In this section, we’ll talk about URLs, models, views and templates, as well as their relationships with each other.
As the name suggests, the
urls.py handles the URLs. It reads information from a URL and returns a
view. Do not confuse this view with the view in Laravel. They are two different things, and we’ll talk about this later on.
Django_Blog/urls.py from django.contrib import admin from django.urls import path, include from django.conf import settings from django.conf.urls.static import static urlpatterns = [ path('admin/', admin.site.urls), path('blog/', include('blog.urls')) ]
Line 1 to line 4 import the necessary packages.
Line 7 is for the admin panel which is included in Django. We’ll talk about this later in this tutorial.
Line 8 means if the URL starts with
www.yourdomain.com/blog/, Django will go to
/blog/urls.py and reads information from the rest of the URL. This functionality helps us manage the URLs for different apps.
blog/urls.py from django.urls import path from blog import views urlpatterns = [ path('', views.home, name='home'), ]
Line 5, if nothing follows the URL
home view is called.
Views act like the controllers in Laravel. It is the place where you organize the logic and the behaviour of your app. Views receive requests from URLs, retrieve data from the database through models, and finally return a template.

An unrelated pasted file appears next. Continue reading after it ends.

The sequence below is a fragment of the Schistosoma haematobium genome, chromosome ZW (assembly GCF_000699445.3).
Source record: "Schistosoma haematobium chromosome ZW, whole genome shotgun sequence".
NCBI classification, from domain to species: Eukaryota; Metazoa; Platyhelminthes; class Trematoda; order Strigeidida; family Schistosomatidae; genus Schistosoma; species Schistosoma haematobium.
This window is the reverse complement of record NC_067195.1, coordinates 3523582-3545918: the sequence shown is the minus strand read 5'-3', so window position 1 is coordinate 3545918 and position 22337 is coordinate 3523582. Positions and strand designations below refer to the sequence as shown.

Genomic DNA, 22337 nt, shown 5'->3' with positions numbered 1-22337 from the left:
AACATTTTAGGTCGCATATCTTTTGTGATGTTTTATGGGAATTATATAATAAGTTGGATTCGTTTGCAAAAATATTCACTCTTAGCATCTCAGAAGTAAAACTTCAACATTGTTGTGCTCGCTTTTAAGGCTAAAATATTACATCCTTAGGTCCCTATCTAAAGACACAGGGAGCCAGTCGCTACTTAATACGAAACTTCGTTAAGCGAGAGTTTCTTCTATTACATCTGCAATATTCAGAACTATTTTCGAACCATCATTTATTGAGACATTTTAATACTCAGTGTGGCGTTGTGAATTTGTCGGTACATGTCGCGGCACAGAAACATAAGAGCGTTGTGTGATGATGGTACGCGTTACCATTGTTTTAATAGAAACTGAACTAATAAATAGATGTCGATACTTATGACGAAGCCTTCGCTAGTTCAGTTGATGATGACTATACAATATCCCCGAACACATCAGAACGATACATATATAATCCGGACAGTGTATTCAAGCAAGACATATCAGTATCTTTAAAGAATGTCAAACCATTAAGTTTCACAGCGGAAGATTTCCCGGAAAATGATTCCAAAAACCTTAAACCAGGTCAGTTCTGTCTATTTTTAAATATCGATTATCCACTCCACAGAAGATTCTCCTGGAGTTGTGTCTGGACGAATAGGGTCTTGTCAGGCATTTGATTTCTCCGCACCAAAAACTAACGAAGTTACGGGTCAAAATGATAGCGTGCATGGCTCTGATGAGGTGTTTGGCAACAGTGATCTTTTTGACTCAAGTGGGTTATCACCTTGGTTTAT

In Django, all the views are defined in the
views.py. You can define the views in classes or functions. In this tutorial, we’ll use functions since it is easier to understand.
blog/views.py from django.http import HttpResponse def home(request): return HttpResponse("Hello, world. You're at the home page.")
Start the server,
python manage.py runserver
Open your browser and go to http://127.0.0.1:8000/blog/
Of course, views can do a lot more than just return a string. Its primary purpose is to retrieve data from the database and manipulate them in the way you wanted and finally pass them onto a template.
Templates are what you see in your browser, they are like the views in Laravel. Which is why they are all HTML files. As an example, we create a template named
Create a new
blog folder inside
templates, and then create a
templates/blog/home.html <!DOCTYPE html> <html> <body> <h1>My First Heading</h1> <p>My first paragraph.</p> </body> </html>
Now we can make our home view return the
home.html template instead of a string.
blog/views.py from django.shortcuts import render def home(request): return render(request, 'blog/home.html')
Refresh the browser, you should see an HTML page instead of just a string.
Remember I said views are in charge of retrieving data from the database? Well, that’s where models come in.
Each database table has a corresponding “Model”, which is defined in
class, and that model will handle all the interactions with the table.
However, before we create models and templates, we need to design our database structure.
In summary, when you type in the URL in the browser, the router reads the information and returns the corresponding view, the view would retrieve the data from the database through the model and put them in the corresponding template, and finally, the template is returned to the browser.
Next Post: Django Tutorial #3: Database